Best Practices for Re-Engaging At-Risk Members
All associations have some members on the fence about renewing. How can you recognize these individuals and then convince them to stick around for the long term? One membership professional shares strategies to help turn at-risk members into more engaged participants.
Associations must care for and support their members, no matter where they fall on the engagement scale. However, at-risk members require a careful approach as they teeter between whether to renew their membership or leave the association.
According to Kevin Jacobs, membership manager at the Council for Exceptional Children (CEC), associations will see their at-risk numbers grow if they lack awareness about their members’ needs and concerns.
“Organizations that don’t take the time to know their members usually throw things against the wall to see what sticks,” he said. “Knowing your members will not only help you target your communications more authentically but also turn members into advocates because you’re giving them exactly what they want.”
He shared ways that associations can identify at-risk members and then help them become more engaged.
Tenure and Interests
These are a few things to consider when evaluating at-risk members. For instance, length of membership can be a key factor as first-year members typically drop at higher rates than longer-term members. That’s why CEC provides more support to individuals in the first one to three years of membership.
Knowing certain characteristics about members, such as age, education, and primary interests, can also help determine who may be on the fence about renewing. “We look at student members and early-career professionals since these members often join through their schools or districts rather than on an individual level,” Jacobs said.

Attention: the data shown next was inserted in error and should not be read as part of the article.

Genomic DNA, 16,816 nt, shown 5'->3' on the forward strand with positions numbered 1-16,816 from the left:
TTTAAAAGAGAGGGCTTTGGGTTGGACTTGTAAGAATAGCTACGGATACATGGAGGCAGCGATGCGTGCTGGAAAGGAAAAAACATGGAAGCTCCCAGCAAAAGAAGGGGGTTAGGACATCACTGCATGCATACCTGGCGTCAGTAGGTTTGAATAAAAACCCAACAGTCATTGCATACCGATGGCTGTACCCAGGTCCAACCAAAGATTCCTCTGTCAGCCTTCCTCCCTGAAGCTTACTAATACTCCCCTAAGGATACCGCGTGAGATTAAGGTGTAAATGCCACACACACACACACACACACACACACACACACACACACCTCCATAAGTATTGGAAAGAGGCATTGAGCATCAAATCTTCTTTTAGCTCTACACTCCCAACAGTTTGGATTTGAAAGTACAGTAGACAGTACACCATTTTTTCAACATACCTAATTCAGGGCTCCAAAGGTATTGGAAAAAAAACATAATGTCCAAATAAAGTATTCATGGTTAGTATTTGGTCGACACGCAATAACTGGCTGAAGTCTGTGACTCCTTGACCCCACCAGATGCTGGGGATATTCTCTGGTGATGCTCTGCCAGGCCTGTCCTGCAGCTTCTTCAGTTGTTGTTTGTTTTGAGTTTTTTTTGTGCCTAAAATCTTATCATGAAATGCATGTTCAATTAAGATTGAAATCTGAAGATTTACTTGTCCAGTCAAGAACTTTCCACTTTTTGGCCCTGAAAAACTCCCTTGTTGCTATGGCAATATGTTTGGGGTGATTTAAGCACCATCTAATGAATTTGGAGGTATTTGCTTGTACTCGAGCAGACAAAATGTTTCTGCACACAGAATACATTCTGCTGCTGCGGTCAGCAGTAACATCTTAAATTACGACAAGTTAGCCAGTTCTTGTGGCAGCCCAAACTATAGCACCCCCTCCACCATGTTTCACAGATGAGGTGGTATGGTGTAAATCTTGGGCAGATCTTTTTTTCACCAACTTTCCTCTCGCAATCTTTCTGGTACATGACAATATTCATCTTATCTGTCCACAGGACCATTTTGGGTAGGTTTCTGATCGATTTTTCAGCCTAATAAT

CEC has also developed a customized onboarding program for new members, which pushes resources based on their interests at various points throughout the year. At the end of that year, CEC uses those same interests to encourage members to renew.
“We feel strongly that by tailoring our outreach to our members’ primary interests, we can directly correlate the value of our resources to their daily work,” Jacobs said. “This encourages our members to not only engage with us but also become advocates.”
Looking at how active members are can help associations get a good sense of whether they’ll choose to renew. For example, if someone hasn’t set up a member login, that’s a huge red flag. If members have set up a login, check whether they’ve created a profile or completed their profile to include demographic information.
“I also review their email history but only for click-through rates, which require user interaction. I also consider their other affiliations and volunteer activities and event attendance,” Jacobs said.
He recommends associations remove barriers to engagement where possible to simplify the member experience. For example, having basic member information (e.g., name, email, member ID) autofill when members register for webinars will make it easier for them to join and become active in your association’s events.
Building relationships with other members is a huge reason why people renew. These connections can also come in handy when encouraging at-risk members to renew.
For instance, consider having chapter leaders or board members reach out to these members. “When board members are reaching out, it sets a different tone,” Jacobs said. “It makes people feel more special and valued. It often helps encourage a lot of renewals.”
In addition, Jacobs recommends asking for feedback from members at specific intervals. Knowing what members think of your association and how they feel about renewing their membership will help mitigate losses.
“Always ask members what they want and how they like to engage,” Jacobs said. “Tailor your offerings toward what they want and helping them connect with other members. When your members drive the conversation, they’re the ones that truly benefit.”